The movie premiered at the Royal Albert Hall on Tuesday, following several delays prompted by the Covid pandemic.
In his five-star review of the film, Kevin Maher of The Times said: "It's better than good. It's magnificent.
"Craig is a towering charismatic presence from opening frame to closing shot, and he bows out in terrific, soulful, style."
But while most critics were positive, some suggested the film did not quite justify its 163-minute running time.
This reviews round-up is spoiler free.
In his own five-star review, The Guardian's Peter Bradshaw described the film as an "epic barnstormer" which delivers "pathos, action, drama, camp comedy, heartbreak, macabre horror, and outrageously silly old-fashioned action".
"It is of course a festival of absurdity and complication, a head-spinning world of giant plot mechanisms," he said, but concluded the film as a whole is "very enjoyable and gleefully spectacular".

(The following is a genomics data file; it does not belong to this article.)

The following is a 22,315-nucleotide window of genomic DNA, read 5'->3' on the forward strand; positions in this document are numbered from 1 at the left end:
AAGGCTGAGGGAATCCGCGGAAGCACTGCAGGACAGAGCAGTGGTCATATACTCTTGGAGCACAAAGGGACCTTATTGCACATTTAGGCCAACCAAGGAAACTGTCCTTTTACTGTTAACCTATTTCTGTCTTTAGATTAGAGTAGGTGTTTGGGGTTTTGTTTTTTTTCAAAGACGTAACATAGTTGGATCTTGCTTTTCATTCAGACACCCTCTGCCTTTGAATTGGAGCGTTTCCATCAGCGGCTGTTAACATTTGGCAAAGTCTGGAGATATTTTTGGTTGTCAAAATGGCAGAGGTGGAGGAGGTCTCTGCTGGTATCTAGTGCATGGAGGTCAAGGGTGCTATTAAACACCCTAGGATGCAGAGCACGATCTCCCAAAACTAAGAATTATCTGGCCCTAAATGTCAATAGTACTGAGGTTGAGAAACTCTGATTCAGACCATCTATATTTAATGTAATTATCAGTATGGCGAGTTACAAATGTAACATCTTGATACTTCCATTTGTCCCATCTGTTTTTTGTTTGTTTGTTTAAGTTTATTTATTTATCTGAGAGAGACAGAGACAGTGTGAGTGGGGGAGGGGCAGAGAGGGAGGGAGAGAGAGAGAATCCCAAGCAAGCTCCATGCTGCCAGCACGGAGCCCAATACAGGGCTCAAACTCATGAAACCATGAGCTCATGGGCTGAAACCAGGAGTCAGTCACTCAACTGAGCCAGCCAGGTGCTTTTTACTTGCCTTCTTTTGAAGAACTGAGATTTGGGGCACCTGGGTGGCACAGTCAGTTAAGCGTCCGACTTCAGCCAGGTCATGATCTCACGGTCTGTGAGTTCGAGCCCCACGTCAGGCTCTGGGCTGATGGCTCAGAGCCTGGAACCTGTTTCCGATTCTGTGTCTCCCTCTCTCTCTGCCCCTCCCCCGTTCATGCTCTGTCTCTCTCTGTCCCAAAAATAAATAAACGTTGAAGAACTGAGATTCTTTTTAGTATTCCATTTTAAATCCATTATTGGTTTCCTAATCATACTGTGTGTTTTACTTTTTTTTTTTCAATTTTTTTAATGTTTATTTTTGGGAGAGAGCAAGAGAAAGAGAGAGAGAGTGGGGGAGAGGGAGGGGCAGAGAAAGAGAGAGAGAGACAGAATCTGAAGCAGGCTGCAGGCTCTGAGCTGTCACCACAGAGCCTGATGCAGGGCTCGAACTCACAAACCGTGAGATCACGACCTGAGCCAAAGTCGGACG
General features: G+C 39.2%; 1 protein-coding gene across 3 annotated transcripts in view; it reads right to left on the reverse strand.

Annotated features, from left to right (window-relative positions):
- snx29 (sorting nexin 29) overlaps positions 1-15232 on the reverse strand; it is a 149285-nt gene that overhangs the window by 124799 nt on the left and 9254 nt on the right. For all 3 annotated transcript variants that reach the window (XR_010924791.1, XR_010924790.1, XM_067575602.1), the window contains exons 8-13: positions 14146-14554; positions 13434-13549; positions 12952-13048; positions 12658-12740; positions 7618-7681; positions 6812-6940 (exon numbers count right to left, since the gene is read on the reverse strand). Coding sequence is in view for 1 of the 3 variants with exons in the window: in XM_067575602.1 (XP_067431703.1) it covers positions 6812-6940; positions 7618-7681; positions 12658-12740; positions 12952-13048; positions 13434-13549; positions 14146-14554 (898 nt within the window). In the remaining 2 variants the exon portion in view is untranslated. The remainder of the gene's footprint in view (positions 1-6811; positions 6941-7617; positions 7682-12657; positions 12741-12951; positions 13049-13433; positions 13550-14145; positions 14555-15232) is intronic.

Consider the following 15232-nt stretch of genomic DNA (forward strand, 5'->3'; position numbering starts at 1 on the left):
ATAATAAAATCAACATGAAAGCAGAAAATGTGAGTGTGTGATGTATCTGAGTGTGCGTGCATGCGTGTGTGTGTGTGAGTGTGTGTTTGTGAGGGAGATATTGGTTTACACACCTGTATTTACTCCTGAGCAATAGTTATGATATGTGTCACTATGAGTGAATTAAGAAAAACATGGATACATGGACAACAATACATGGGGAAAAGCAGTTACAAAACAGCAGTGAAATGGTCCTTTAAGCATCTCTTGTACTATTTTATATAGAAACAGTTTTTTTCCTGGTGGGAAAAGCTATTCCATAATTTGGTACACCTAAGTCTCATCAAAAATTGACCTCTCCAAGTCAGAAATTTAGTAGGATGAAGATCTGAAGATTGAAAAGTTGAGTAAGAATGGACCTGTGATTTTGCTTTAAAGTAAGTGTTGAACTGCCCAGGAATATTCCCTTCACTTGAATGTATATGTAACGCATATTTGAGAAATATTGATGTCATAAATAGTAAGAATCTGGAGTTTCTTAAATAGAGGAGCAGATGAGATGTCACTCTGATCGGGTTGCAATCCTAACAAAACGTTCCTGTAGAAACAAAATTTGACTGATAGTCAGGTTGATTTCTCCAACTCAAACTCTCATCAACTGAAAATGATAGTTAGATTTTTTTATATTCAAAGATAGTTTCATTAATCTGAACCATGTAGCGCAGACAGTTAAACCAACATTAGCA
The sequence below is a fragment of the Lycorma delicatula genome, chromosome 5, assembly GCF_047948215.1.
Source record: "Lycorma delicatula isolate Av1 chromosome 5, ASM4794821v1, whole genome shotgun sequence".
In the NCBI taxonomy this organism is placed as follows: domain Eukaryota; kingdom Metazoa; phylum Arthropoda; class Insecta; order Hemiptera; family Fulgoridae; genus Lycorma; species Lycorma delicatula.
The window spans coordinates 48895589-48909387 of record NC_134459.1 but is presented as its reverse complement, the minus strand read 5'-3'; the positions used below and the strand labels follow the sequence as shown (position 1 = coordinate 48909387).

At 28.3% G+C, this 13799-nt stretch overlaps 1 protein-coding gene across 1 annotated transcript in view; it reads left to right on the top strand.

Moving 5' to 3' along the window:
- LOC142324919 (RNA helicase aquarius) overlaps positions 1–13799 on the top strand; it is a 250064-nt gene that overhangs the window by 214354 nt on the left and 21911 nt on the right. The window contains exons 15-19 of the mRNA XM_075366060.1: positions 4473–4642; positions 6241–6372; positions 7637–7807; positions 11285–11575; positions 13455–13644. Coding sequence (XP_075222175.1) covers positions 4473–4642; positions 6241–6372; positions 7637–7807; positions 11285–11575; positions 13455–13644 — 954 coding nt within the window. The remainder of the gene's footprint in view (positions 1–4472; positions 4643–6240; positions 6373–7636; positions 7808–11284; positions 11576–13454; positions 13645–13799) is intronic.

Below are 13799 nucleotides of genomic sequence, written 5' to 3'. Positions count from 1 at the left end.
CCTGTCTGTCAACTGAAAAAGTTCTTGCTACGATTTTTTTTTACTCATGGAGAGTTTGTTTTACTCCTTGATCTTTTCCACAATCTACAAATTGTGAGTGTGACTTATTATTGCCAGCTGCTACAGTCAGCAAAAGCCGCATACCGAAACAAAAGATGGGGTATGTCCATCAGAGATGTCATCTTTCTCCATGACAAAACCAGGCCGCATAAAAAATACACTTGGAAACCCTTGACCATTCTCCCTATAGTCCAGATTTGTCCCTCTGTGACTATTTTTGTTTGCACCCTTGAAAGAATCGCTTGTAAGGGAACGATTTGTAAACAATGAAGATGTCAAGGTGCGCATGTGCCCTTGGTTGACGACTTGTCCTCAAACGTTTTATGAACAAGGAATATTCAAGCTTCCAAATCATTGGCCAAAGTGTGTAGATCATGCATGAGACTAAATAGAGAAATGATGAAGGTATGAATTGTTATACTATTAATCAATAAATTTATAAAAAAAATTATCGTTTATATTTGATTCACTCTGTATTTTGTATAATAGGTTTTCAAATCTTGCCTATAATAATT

Stephanie Zacharek of Time was broadly positive about the film, but suggested Craig's swansong didn't warrant its length.
"At two hours and 43 minutes, it's too long and too overstuffed with plot - more isn't always better," she said. "And it features one of the dullest villains in the series' history, played by Rami Malek in mottled skin and dumb silky PJs.
"But forget all that. No Time To Die, its flaws notwithstanding, is perfectly tailored to the actor who is, to me, the best Bond of all."
No Time To Die marks the culmination of an over-arching storyline that began with Craig's first Bond film Casino Royale, released in 2006.